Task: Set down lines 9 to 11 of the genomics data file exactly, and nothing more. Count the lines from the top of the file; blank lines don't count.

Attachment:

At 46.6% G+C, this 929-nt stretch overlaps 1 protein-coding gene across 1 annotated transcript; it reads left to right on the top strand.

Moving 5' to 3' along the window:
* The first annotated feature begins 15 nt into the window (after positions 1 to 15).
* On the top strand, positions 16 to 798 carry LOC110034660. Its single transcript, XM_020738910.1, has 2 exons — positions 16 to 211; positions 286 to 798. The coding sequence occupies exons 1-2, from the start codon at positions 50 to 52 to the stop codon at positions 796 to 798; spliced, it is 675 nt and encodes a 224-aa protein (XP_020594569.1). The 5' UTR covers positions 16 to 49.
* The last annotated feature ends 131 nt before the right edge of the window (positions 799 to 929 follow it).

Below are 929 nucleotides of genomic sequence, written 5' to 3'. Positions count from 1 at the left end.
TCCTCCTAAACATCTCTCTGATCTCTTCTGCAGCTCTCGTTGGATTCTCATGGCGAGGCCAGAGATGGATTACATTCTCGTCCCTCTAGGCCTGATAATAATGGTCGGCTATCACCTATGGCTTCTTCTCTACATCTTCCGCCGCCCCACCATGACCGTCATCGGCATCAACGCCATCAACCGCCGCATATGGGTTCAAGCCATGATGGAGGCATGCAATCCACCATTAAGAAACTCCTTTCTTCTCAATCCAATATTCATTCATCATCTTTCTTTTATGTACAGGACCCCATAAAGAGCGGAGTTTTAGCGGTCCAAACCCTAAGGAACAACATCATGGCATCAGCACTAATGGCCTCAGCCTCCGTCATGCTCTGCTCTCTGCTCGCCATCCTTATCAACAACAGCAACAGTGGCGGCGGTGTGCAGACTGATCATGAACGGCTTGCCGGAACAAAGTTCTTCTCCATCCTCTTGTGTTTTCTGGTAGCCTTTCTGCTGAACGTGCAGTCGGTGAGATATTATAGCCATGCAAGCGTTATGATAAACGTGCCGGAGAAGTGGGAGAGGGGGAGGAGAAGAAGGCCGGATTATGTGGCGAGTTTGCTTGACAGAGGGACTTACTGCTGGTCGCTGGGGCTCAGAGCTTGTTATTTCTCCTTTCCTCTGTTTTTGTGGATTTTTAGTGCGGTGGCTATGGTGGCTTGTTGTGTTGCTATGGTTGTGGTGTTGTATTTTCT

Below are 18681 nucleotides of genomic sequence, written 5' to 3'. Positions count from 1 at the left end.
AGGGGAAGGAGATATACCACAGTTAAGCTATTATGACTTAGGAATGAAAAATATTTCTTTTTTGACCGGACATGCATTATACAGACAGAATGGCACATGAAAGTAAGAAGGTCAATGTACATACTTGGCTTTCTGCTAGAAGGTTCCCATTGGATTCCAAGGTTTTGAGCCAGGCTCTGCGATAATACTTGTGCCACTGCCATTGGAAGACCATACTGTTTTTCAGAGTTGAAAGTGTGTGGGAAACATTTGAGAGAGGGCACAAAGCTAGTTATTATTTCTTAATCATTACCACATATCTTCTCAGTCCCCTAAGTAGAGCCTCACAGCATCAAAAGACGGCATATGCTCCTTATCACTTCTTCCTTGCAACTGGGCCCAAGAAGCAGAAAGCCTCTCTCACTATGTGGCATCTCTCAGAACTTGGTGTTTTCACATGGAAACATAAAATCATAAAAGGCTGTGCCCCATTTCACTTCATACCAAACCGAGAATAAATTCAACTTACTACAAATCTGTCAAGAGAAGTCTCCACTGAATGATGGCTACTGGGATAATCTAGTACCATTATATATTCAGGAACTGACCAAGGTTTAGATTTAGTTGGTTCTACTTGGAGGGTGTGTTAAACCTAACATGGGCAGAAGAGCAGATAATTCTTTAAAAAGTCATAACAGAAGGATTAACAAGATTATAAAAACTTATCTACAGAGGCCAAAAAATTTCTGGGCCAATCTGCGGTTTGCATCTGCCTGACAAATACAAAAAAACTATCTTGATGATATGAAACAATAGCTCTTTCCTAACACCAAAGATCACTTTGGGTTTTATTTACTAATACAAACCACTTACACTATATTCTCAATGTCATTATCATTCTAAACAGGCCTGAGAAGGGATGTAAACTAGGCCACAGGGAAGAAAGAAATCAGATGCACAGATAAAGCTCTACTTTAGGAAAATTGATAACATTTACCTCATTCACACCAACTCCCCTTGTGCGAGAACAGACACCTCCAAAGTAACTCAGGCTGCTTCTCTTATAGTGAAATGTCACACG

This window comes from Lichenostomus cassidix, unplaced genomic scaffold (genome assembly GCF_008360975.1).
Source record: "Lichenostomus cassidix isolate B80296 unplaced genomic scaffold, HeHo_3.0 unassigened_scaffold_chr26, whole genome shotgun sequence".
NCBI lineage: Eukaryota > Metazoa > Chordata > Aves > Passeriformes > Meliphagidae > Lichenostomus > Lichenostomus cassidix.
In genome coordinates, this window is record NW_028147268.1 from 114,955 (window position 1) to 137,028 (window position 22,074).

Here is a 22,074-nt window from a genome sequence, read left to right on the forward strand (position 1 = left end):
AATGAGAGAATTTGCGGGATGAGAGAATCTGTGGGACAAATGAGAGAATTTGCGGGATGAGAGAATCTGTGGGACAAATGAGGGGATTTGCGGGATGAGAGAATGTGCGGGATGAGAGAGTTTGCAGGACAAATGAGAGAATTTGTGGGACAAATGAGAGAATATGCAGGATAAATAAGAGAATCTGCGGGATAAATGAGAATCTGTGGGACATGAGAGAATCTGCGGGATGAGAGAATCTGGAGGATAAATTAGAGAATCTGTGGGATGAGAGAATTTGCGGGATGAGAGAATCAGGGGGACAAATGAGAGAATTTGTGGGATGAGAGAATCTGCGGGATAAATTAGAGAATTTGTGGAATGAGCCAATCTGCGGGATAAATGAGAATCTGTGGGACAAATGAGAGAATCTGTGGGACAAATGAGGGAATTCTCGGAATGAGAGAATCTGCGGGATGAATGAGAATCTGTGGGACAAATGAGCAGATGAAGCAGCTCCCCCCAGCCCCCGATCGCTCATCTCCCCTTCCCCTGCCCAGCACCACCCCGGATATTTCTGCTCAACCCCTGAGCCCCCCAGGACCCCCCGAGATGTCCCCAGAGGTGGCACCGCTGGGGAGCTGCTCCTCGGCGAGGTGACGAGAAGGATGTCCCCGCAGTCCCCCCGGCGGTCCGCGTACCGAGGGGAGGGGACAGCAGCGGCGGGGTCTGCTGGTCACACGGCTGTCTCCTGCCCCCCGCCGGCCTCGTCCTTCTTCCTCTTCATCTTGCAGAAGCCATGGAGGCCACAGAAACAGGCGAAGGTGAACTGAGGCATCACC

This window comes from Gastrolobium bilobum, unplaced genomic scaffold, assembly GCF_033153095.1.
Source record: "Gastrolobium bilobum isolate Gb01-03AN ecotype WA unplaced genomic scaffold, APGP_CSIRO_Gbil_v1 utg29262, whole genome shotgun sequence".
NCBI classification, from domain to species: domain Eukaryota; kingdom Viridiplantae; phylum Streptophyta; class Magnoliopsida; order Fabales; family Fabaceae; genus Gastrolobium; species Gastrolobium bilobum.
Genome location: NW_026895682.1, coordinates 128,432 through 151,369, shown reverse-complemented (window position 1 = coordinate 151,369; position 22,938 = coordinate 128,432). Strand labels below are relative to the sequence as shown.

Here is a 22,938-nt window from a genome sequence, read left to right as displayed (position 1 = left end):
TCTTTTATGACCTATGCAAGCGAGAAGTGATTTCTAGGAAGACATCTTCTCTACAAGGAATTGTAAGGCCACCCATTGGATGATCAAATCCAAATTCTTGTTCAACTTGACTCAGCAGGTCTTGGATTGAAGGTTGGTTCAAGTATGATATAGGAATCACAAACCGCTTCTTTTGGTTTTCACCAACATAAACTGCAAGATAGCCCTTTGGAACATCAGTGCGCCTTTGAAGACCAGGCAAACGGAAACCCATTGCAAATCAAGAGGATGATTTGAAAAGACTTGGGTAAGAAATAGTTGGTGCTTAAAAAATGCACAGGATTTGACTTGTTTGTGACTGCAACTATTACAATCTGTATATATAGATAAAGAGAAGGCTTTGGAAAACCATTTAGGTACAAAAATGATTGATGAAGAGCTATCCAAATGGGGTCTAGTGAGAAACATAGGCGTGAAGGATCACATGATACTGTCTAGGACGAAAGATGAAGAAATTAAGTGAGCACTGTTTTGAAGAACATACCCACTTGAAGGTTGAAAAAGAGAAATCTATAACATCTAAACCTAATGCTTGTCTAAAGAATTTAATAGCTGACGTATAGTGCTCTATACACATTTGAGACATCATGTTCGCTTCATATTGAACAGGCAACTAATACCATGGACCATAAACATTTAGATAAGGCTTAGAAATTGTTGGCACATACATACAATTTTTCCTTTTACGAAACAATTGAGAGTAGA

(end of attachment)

AGGGGAAGGAGATATACCACAGTTAAGCTATTATGACTTAGGAATGAAAAATATTTCTTTTTTGACCGGACATGCATTATACAGACAGAATGGCACATGAAAGTAAGAAGGTCAATGTACATACTTGGCTTTCTGCTAGAAGGTTCCCATTGGATTCCAAGGTTTTGAGCCAGGCTCTGCGATAATACTTGTGCCACTGCCATTGGAAGACCATACTGTTTTTCAGAGTTGAAAGTGTGTGGGAAACATTTGAGAGAGGGCACAAAGCTAGTTATTATTTCTTAATCATTACCACATATCTTCTCAGTCCCCTAAGTAGAGCCTCACAGCATCAAAAGACGGCATATGCTCCTTATCACTTCTTCCTTGCAACTGGGCCCAAGAAGCAGAAAGCCTCTCTCACTATGTGGCATCTCTCAGAACTTGGTGTTTTCACATGGAAACATAAAATCATAAAAGGCTGTGCCCCATTTCACTTCATACCAAACCGAGAATAAATTCAACTTACTACAAATCTGTCAAGAGAAGTCTCCACTGAATGATGGCTACTGGGATAATCTAGTACCATTATATATTCAGGAACTGACCAAGGTTTAGATTTAGTTGGTTCTACTTGGAGGGTGTGTTAAACCTAACATGGGCAGAAGAGCAGATAATTCTTTAAAAAGTCATAACAGAAGGATTAACAAGATTATAAAAACTTATCTACAGAGGCCAAAAAATTTCTGGGCCAATCTGCGGTTTGCATCTGCCTGACAAATACAAAAAAACTATCTTGATGATATGAAACAATAGCTCTTTCCTAACACCAAAGATCACTTTGGGTTTTATTTACTAATACAAACCACTTACACTATATTCTCAATGTCATTATCATTCTAAACAGGCCTGAGAAGGGATGTAAACTAGGCCACAGGGAAGAAAGAAATCAGATGCACAGATAAAGCTCTACTTTAGGAAAATTGATAACATTTACCTCATTCACACCAACTCCCCTTGTGCGAGAACAGACACCTCCAAAGTAACTCAGGCTGCTTCTCTTATAGTGAAATGTCACACG

This window comes from Lichenostomus cassidix, unplaced genomic scaffold (genome assembly GCF_008360975.1).
Source record: "Lichenostomus cassidix isolate B80296 unplaced genomic scaffold, HeHo_3.0 unassigened_scaffold_chr26, whole genome shotgun sequence".